Summary: How is the soil of your heart? Are you ready to receive what God has to say? Learn what true repentance means and doesn’t mean in the ministry of John the Baptist.
Let me say first of all that I am not the gardener in our family - that’s my wife. I am the assistant gardener. But I have learned a thing or two over the years. One is that without adequate soil preparation your garden will not grow plants, it will simply grow seedlings that will be eaten by snails. That’s because the soil is hard and not really able to grow much of anything - at least not anything good.
One way we prepare our garden soil is by tilling. We’ve done it different ways but one of the most effective is done for us by a man named James. James tills the garden in the spring - but that’s not all he does. In the fall James comes and dumps leaves on the garden so that the decaying matter will provide good nutrients when mixed in during the spring.
James is like John the Baptist for our garden. John the Baptist was the tiller - laying words of repentance on the people of Israel like leaves on a garden in the fall. He was telling them that the soil of their hearts needed to be ready to receive one who could bring it to life. His words were also like the tilling of the soil - they rubbed people the wrong way, but did the job of getting them ready to hear Jesus.
In addition to the story of John the Baptist, Luke chapter 3 - also brings us the lineage of Jesus Christ. We also get one of the most accurate pictures of when Jesus lived.
Verses 1 - 2a
This gives Luke’s Roman audience an historical context for Jesus’ life. Tiberius was emperor from A.D. 14 to 37. The fifteenth year of his reign would have been A.D. 28. We can pinpoint that - we just don’t know exactly how old Jesus was at the time.
Pontius Pilate most of us know. His real title was not governor but as the leader of auxiliary troops. The word "governor" is a general one - but Pilate did rule over Judea. The other men: Herod was Herod Antipas, one of Herod the Great’s sons ruled along with his half brother Philip. Lysanias is someone we know nothing about.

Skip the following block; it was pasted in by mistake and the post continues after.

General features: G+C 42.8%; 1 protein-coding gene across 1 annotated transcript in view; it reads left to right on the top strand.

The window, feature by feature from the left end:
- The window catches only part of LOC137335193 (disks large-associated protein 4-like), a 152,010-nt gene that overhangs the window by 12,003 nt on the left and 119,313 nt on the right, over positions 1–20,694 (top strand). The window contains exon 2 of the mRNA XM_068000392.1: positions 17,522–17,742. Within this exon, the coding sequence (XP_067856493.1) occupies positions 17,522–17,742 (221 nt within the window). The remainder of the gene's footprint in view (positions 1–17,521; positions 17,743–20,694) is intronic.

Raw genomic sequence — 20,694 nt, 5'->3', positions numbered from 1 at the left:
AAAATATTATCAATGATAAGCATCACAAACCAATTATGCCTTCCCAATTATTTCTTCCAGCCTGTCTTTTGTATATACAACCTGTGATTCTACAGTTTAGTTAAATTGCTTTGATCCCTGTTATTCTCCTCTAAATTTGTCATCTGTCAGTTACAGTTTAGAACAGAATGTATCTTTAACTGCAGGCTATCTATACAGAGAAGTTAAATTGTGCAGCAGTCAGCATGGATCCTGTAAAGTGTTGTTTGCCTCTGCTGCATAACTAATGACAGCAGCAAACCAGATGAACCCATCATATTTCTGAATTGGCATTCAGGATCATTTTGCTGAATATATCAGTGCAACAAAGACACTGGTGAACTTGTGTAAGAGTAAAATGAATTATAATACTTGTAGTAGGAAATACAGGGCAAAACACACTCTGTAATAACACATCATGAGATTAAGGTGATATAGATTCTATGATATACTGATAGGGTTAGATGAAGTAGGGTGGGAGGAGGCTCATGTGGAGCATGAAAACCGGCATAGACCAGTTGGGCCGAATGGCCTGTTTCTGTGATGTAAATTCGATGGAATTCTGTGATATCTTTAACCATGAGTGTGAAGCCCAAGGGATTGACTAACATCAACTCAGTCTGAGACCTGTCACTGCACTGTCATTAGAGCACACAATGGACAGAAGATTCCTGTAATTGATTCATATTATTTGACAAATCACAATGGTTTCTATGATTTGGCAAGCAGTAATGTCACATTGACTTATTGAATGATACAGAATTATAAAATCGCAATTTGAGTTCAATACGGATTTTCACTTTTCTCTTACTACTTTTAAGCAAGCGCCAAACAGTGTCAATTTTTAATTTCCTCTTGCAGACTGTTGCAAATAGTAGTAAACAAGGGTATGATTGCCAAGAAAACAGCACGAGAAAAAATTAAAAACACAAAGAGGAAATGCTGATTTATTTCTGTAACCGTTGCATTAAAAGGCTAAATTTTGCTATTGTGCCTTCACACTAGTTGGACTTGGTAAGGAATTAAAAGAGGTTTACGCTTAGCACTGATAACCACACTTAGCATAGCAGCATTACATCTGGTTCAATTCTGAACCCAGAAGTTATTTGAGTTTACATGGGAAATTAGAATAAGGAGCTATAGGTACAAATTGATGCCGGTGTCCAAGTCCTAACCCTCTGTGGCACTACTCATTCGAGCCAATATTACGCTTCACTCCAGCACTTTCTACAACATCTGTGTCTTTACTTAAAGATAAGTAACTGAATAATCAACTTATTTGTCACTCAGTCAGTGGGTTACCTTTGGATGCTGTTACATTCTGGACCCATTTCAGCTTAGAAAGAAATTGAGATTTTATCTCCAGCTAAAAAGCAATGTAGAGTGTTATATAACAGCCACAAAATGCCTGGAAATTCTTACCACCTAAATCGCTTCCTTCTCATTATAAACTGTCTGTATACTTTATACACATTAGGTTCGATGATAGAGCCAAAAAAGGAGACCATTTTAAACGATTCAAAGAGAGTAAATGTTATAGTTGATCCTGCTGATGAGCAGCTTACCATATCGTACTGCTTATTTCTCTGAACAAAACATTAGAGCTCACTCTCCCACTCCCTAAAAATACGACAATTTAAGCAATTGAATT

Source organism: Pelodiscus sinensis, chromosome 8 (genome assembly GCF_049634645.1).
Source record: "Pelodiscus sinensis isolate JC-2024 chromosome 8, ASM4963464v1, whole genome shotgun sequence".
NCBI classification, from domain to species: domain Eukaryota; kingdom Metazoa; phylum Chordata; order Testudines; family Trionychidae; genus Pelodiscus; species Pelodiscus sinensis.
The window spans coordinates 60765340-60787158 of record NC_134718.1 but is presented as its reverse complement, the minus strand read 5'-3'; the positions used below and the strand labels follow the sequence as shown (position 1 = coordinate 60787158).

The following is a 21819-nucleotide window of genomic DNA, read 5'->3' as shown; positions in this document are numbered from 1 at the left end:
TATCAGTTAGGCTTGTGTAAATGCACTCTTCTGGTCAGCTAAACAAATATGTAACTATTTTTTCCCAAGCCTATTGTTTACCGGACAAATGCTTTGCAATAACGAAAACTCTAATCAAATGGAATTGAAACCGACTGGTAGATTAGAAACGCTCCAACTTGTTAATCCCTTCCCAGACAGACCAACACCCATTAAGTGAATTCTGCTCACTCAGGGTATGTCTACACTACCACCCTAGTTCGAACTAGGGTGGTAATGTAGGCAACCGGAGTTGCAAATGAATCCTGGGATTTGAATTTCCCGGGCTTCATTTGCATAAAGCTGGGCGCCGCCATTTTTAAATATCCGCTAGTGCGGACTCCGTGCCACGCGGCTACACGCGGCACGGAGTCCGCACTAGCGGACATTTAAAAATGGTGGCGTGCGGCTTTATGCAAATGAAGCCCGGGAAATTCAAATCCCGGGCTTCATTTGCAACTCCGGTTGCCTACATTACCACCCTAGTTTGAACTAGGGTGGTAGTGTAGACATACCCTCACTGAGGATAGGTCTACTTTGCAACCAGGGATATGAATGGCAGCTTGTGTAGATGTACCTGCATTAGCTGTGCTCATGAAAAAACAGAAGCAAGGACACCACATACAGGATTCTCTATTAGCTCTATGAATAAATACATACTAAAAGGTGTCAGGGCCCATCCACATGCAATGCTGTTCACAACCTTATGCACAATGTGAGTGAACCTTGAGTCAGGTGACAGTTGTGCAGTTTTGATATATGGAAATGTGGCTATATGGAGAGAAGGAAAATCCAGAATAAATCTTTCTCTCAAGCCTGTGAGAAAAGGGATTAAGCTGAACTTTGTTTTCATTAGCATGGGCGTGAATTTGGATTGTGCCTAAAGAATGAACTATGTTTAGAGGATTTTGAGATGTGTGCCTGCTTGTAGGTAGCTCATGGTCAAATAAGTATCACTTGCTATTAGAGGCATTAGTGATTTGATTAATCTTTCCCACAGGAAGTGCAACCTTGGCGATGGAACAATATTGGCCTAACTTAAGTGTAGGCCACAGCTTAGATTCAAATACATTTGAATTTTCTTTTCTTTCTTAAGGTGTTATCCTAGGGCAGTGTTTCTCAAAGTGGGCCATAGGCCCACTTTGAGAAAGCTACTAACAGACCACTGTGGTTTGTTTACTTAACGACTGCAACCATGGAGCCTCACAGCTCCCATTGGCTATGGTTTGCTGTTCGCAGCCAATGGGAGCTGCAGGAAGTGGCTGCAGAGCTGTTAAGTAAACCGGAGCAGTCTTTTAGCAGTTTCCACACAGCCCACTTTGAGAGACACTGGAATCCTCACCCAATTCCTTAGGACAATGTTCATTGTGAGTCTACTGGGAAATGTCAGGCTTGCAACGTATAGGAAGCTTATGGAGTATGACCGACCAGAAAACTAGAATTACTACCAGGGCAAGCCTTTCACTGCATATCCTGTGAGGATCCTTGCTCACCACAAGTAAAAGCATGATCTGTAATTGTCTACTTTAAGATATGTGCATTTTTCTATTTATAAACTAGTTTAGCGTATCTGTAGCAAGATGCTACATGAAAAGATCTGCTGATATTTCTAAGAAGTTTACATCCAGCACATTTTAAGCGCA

There was supposed to be only one high priest - but the Romans installed one of Herod’s sons Caiaphas as high priest in place of Annas. But Annas retained the power and respect of the office he was supposed to hold for life. That’s why there are two names listed.
So we have corrupt rulers over the geographic area known as Palestine - and corrupt religious officials over Judaism - all under Roman authority. Into this powder keg of intrigue, sin, corruption, and political unrest comes a match head - John the Baptist.
Verses 2b - 6
John was in the wilderness - not a desert like we think of but an uninhabited place. The picture is of the Children of Israel in the desert after leaving Egypt. To enter the Promised Land they must repent of the rebellion that saw their forefathers wander for 40 years.
John locates himself along the Jordan River - 70 miles long from the Sea of Galilee to the Dead Sea.
His message to the Jews is radical. Normally, only Gentiles converting to Judaism would need to be baptized. The Jews themselves believed they were clean because they were descended from Abraham. But John says they must prepare their hearts - radically return to God and get ready for something new.
The quotes from Isaiah call on Israel to move out all the moral filth and religious junk that stands in the way of them hearing from Jesus. John himself is the "voice crying in the wilderness."
Okay - so if I’m starting up a new ministry, and I would like to teach people about the Lord and encourage them in their walk - I probably wouldn’t begin my message with "you brood of vipers!"
So what’s going on here? John is a curiosity. There hasn’t been a prophet in Israel in hundreds of years. He’s a curiosity to the Jewish religious elite, and to the just regular folks.
But being curious does not mean they are ready for a radical commitment to God.
They should have expected it. All the prophets from Samuel to Isaiah to Ezekiel - all of them - preached to a stubborn people that they should repent. That’s John’s message as well. Matthew tells us that John spoke these words specifically to the Pharisees and Sadducees - two rival political/religious groups who ran Judaism. They didn’t come for baptism or repentance - but to check this guy out. So he says "did someone warn you that your days are numbered?"